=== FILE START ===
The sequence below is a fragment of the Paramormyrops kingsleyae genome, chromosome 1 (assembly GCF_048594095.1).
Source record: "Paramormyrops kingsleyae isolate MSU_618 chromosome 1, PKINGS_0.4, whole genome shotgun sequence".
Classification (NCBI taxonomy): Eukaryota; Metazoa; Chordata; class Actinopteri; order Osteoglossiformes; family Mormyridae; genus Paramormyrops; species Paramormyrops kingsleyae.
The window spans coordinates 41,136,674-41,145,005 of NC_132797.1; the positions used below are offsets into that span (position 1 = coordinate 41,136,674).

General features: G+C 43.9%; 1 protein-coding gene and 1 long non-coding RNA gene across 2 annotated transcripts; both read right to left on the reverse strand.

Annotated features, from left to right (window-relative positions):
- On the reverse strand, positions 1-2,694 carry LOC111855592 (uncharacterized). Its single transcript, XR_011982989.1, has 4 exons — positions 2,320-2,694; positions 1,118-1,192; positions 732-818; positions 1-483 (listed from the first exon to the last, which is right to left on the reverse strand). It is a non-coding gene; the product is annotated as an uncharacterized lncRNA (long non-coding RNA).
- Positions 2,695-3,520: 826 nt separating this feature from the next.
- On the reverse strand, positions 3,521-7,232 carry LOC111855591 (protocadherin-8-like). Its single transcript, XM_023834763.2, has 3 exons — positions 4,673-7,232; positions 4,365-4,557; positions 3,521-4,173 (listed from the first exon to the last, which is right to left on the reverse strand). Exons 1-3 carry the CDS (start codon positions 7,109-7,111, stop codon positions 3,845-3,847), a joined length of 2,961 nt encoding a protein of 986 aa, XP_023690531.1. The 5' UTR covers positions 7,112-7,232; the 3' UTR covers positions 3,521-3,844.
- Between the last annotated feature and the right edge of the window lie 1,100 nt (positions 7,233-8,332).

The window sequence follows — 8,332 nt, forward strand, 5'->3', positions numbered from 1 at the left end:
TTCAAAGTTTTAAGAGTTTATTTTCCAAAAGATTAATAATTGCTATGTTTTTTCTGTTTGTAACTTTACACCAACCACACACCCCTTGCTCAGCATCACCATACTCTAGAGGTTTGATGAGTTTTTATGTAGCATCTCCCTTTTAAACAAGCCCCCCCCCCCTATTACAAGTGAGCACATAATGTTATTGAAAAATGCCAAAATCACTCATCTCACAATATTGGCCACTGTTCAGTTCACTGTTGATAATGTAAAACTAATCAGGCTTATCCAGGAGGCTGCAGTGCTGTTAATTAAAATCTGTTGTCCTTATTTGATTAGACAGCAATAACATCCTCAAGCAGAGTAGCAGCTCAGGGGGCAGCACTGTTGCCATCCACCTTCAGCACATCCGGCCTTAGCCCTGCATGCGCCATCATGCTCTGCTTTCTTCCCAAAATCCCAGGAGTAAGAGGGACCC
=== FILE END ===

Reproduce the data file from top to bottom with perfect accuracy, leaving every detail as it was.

The sequence below is a fragment of the Paramormyrops kingsleyae genome, chromosome 1 (assembly GCF_048594095.1).
Source record: "Paramormyrops kingsleyae isolate MSU_618 chromosome 1, PKINGS_0.4, whole genome shotgun sequence".
Classification (NCBI taxonomy): Eukaryota; Metazoa; Chordata; class Actinopteri; order Osteoglossiformes; family Mormyridae; genus Paramormyrops; species Paramormyrops kingsleyae.
The window spans coordinates 41,136,674-41,145,005 of NC_132797.1; the positions used below are offsets into that span (position 1 = coordinate 41,136,674).

General features: G+C 43.9%; 1 protein-coding gene and 1 long non-coding RNA gene across 2 annotated transcripts; both read right to left on the reverse strand.

Annotated features, from left to right (window-relative positions):
- On the reverse strand, positions 1-2,694 carry LOC111855592 (uncharacterized). Its single transcript, XR_011982989.1, has 4 exons — positions 2,320-2,694; positions 1,118-1,192; positions 732-818; positions 1-483 (listed from the first exon to the last, which is right to left on the reverse strand). It is a non-coding gene; the product is annotated as an uncharacterized lncRNA (long non-coding RNA).
- Positions 2,695-3,520: 826 nt separating this feature from the next.
- On the reverse strand, positions 3,521-7,232 carry LOC111855591 (protocadherin-8-like). Its single transcript, XM_023834763.2, has 3 exons — positions 4,673-7,232; positions 4,365-4,557; positions 3,521-4,173 (listed from the first exon to the last, which is right to left on the reverse strand). Exons 1-3 carry the CDS (start codon positions 7,109-7,111, stop codon positions 3,845-3,847), a joined length of 2,961 nt encoding a protein of 986 aa, XP_023690531.1. The 5' UTR covers positions 7,112-7,232; the 3' UTR covers positions 3,521-3,844.
- Between the last annotated feature and the right edge of the window lie 1,100 nt (positions 7,233-8,332).

The window sequence follows — 8,332 nt, forward strand, 5'->3', positions numbered from 1 at the left end:
TTCAAAGTTTTAAGAGTTTATTTTCCAAAAGATTAATAATTGCTATGTTTTTTCTGTTTGTAACTTTACACCAACCACACACCCCTTGCTCAGCATCACCATACTCTAGAGGTTTGATGAGTTTTTATGTAGCATCTCCCTTTTAAACAAGCCCCCCCCCCCTATTACAAGTGAGCACATAATGTTATTGAAAAATGCCAAAATCACTCATCTCACAATATTGGCCACTGTTCAGTTCACTGTTGATAATGTAAAACTAATCAGGCTTATCCAGGAGGCTGCAGTGCTGTTAATTAAAATCTGTTGTCCTTATTTGATTAGACAGCAATAACATCCTCAAGCAGAGTAGCAGCTCAGGGGGCAGCACTGTTGCCATCCACCTTCAGCACATCCGGCCTTAGCCCTGCATGCGCCATCATGCTCTGCTTTCTTCCCAAAATCCCAGGAGTAAGAGGGACCC